Kent Sills celebrated at MSU with Band Hall naming, special halftime recognition

Kent Sills Band Hall Dedication.
At the Sept. 10 building dedication of MSU's Kent Sills Band Hall, Dr. Allen Sills, left, and his mother, Nora, the son and wife of the facility's namesake, cut a ribbon signifying the importance of the event with MSU Band Director Elva Kay Lance and MSU President Mark E. Keenum. The late Kent Sills served as the band's director from 1983-1999. (Photo by Megan Bean)

Contact: Harriet Laird

STARKVILLE, Miss.—A legend of Mississippi State’s Famous Maroon Band is being remembered and celebrated with the naming of the university’s Kent Sills Band Hall. 

Band alumni, current members, university employees, retirees and friends of the late Sills, director of bands from 1983-1999, paid tribute to the former MSU professor and founder of many MSU music education programs during a building dedication ceremony Friday [Sept. 10] sponsored by the MSU Foundation.  

MSU President Mark E. Keenum commemorated the naming of the Sills Band Hall on Hardy Road by applauding the former director for his commitment to excellence. 

“To this day, Kent Sills remains a legendary figure at Mississippi State for his many contributions, not just to music, but the entire university,” Keenum said. “There’s no better way to recognize his passion for music, music education and teaching than by adding his name to this facility.” 

A halftime video presentation and recognition during Saturday’s football game also honored Sills’ influence on hundreds of students, the university and the community.  

As only the sixth director appointed in the band’s more than 120-year history, Sills joined the MSU faculty in 1967 as assistant director of bands before taking the helm in 1983. During his tenure, he also created the MSU Stage Band and began the university’s Jazz Band Festival and Junior High Band Festival. Numerous festivals and clinics benefited from his service as an adjudicator and conductor. 

Kent Sills Band Hall Dedication.
Kent Sills son, Dr. Allen Sills, remarked about his father’s abilities to bring people together through music. Dr. Sills is an MSU alumnus and chief medical officer of the NFL. (Photo by Megan Bean)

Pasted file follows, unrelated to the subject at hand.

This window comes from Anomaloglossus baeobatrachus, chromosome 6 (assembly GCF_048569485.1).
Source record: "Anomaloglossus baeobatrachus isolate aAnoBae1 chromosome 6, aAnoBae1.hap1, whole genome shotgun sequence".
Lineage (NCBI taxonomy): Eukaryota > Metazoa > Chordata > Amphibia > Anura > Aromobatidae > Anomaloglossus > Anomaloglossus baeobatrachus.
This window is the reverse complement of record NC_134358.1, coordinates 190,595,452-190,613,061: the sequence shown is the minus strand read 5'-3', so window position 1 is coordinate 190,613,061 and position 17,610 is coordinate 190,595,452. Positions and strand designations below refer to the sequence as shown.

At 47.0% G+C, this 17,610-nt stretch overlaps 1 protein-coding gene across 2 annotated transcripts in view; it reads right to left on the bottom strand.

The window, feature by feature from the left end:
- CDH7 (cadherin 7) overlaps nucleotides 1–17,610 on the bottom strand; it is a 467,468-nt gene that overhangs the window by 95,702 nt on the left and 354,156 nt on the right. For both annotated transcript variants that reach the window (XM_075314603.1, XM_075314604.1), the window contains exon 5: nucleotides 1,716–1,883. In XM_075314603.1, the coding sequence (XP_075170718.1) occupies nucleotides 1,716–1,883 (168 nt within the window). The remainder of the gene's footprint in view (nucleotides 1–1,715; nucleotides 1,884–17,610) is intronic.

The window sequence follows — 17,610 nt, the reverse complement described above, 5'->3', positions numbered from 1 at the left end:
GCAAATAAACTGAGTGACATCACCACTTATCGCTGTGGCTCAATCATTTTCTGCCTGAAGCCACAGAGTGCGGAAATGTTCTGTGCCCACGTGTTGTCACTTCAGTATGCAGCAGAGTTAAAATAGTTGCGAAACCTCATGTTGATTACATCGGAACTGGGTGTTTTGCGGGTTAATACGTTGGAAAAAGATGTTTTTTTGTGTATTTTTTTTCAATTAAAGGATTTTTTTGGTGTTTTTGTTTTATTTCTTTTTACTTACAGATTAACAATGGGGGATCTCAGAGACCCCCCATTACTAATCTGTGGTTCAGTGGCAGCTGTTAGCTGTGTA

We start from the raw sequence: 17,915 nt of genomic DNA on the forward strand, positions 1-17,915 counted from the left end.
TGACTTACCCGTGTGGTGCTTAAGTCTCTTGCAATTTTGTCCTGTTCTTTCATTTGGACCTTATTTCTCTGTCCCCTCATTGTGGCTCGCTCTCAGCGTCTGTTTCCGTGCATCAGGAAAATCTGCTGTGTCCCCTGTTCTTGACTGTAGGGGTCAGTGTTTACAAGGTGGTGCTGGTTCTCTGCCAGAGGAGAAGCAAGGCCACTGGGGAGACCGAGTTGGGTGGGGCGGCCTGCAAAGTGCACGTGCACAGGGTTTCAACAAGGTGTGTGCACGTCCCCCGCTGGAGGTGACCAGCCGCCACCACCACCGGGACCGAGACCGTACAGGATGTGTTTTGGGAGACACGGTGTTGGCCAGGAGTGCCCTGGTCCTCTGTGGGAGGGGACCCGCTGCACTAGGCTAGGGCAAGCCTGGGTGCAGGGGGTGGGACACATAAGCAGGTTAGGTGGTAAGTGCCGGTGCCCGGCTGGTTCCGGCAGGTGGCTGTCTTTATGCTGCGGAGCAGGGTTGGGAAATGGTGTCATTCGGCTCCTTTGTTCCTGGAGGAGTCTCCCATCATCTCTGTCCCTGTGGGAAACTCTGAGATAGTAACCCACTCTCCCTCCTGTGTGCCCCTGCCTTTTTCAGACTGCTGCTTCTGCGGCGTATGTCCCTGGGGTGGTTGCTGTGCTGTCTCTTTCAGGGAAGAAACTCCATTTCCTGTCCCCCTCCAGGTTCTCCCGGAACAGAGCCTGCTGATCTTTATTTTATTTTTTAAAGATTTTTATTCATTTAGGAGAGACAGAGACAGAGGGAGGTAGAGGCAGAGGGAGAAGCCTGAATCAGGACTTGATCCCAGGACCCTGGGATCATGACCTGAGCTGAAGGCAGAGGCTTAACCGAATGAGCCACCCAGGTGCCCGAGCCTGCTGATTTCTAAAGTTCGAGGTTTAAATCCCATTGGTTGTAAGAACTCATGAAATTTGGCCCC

MSU Director of Bands Elva Kay Lance said Sills’ leadership abilities weren’t just about music. 

“In addition to making music, band members loved his laugh. He knew that through laughter relationships are built. We’re family thanks to Kent Sills’ leadership,” she said. 

Along with the MSU band, Sills managed and directed the Mississippi Lions All-State High School Band from 1983-1997. Under his tutelage, the Lions Band earned seven international championships, never finishing below second place in any competitive performance in Asia, Australia and across North America. 

Selected to the Mississippi Bandmasters Hall of Fame in 2000, the Kosciusko native also was named “Outstanding Contributor to Bands for the State of Mississippi” in 1996 by Phi Beta Mu bandmasters fraternity. Along with his Phi Beta Mu membership, he served in professional organizations that included the College Band Directors National Association, Mississippi Bandmasters Association, and National Association of College Wind and Percussion Instructors. 

“Along with seeds of leadership, he planted seeds of servanthood to MSU and the community, compassion for those who didn’t fit in, and integrity. He poured his heart, soul and life into this university and the community,” said Sills’ son, Dr. Allen Sills, who serves as chief medical officer for the NFL and professor of neurological surgery at Vanderbilt University School of Medicine. Kent Sills’ wife, Nora, and other family members also attended the weekend festivities. 

The late Sills, who died in 2006, received a Bachelor of Music Education degree before earning a 1959 Master of Education degree, both from the University of Southern Mississippi. He later earned Master of Music and Doctor of Arts degrees from the University of Mississippi.  

Sills was a U.S. Army veteran and performed with the U.S. Army Reserve Band. For six years, from 1954-1960, he traveled the country and performed with his swing band “Kent Sills and His Southernaires.” 

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